Digital Security – The threats are bigger than you think


In today’s modern environment, great reliance is placed on technology in the way we do our record keeping, administration, banking, financial transactions, communication, etc. What we don’t pay much attention to, often to our own risk and detriment, is how secure we really are as opposed to how secure we think we are.


In the February 2019 Symantec ISTR (Internet Security Threat Report), the incidents and variety of threats are made strikingly clear and business owners, fund administrators and people in general would do well in familiarising themselves with the numerous methodologies and platforms used by cyber-criminals to get a hold of you.


According to the Symantec Report, there are several types of cyber threats and what follows is a quick summary extracted from the report:


FORMJACKING


Incidents of formjacking - the use of malicious JavaScript code to steal credit card details and other information from payment forms on the checkout web pages of eCommerce sites trended upwards in 2018.


The Symantec data shows that 4,818 unique websites were compromised with formjacking code every month in 2018. With data from a single credit card being sold for up to $45 on underground markets, just 10 credit cards stolen from compromised websites could result in a yield of up to $2.2 million for cyber criminals each month. The appeal of formjacking for cyber criminals is clear.


CRYPTOJACKING



Cryptojacking - where cyber criminals surreptitiously run coinminers on victims’ devices without their knowledge and use their central processing unit (CPU) power to mine cryptocurrencies - was the story of the final quarter of 2017 and continued to be one of the dominant features in the cyber security landscape in 2018.


Cryptojacking activity peaked between December 2017 and February 2018, with Symantec blocking around 8 million cryptojacking events per month in that period. During 2018, we blocked more than four times as many cryptojacking events as in 2017 - almost 69 million cryptojacking events in the 12-month period, compared to just over 16 million in 2017. However, cryptojacking activity did fall during the year, dropping by 52 percent between January and December 2018. Despite this downward trend, we still blocked more than 3.5 million cryptojacking events in December 2018.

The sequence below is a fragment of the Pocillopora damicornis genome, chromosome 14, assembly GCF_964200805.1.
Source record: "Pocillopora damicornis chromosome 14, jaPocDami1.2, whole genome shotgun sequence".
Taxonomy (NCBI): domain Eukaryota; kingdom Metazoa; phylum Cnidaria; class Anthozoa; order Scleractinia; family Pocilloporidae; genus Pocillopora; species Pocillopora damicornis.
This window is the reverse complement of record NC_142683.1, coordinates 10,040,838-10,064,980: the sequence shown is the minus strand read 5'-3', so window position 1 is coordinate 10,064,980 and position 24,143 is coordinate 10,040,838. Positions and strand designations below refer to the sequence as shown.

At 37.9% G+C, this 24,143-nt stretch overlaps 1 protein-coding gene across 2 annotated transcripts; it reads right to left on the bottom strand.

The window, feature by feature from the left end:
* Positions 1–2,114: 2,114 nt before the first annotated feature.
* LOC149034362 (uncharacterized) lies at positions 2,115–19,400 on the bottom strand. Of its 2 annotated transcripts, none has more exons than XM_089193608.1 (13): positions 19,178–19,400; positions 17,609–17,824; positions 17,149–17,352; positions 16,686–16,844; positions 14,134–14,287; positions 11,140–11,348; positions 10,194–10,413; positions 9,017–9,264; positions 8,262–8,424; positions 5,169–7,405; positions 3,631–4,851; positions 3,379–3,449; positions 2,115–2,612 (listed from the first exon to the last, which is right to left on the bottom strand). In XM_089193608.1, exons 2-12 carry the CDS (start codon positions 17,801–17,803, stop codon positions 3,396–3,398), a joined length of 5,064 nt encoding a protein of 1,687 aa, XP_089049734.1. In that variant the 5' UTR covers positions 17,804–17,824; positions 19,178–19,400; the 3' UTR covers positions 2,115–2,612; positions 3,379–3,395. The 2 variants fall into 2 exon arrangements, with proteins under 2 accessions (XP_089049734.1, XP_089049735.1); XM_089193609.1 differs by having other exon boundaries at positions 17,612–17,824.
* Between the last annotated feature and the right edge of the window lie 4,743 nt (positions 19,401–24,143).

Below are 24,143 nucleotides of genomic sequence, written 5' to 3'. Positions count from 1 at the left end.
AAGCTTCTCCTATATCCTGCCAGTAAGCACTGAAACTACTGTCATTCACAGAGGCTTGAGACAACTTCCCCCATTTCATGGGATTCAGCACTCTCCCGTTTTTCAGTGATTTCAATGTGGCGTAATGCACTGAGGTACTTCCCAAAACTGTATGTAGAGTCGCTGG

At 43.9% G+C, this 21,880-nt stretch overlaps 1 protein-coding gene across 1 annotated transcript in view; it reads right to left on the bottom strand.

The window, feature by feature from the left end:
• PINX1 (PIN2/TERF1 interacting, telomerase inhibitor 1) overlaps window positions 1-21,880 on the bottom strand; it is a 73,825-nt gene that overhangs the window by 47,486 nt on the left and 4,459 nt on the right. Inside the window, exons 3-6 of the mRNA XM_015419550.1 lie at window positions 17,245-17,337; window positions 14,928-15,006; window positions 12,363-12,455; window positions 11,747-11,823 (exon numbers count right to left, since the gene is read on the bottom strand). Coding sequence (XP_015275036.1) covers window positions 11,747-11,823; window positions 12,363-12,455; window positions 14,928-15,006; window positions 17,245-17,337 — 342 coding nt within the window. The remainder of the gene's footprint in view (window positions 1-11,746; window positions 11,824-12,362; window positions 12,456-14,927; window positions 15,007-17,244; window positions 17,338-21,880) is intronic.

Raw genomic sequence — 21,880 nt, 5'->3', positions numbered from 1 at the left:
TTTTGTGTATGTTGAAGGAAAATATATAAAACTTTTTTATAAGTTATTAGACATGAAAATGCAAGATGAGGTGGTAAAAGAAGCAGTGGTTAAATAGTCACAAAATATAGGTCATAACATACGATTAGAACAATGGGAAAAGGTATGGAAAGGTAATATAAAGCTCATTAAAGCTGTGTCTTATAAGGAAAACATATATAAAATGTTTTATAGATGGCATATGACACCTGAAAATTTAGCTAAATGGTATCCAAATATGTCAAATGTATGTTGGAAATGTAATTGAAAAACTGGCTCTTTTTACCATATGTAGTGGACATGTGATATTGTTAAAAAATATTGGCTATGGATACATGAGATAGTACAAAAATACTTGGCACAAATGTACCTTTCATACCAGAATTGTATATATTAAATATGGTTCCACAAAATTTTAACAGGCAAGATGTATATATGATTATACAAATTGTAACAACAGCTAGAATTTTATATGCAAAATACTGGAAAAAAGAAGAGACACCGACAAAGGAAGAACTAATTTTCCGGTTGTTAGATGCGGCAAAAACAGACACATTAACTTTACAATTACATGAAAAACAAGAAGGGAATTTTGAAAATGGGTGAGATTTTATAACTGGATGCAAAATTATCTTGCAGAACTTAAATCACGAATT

RANSOMWARE



Ransomware is a type of malicious software designed to block access to a computer system until a sum of money is paid. This is exactly what happened to Liberty Life on the 16th of June 2018 when they fell victim to a ransomware attack, with the personal data of millions of the insurance company’s customers potentially at stake. An external party claimed to have seized data from Liberty and also alerted them to alleged potential vulnerabilities in their systems and wanted to get compensation for this.


Up until 2017, consumers were the hardest hit by ransomware, accounting for the majority of infections. In 2017, the balance tipped towards enterprises, with the majority of infections occurring in businesses. In 2018, that shift accelerated and enterprises accounted for 81 percent of all ransomware infections. While overall ransomware infections were down, enterprise infections were up by 12 percent in 2018.


SUPPLY CHAIN ATTACKS


Supply chain attacks, exploit third-party services and software like for example Microsoft Office to compromise a final target. This also includes hijacking software updates and injecting malicious code into legitimate software to gain access to the target.



This trend of “living off the land” shows no sign of abating - in fact, there was a significant increase in certain activity in 2018. PowerShell usage is now a staple of both cyber-crime and targeted attacks reflected by a massive 1,000 percent increase in malicious PowerShell scripts blocked in 2018 on the endpoint.


In 2018, Microsoft Office files accounted for almost half (48 percent) of all malicious email attachments, jumping up from just 5 percent in 2017. Cyber-crime groups, such as Mealybug and Necurs, continued to use macros in Office files as their preferred method to propagate malicious payloads in 2018, but also experimented with malicious XML files and Office files with DDE payloads.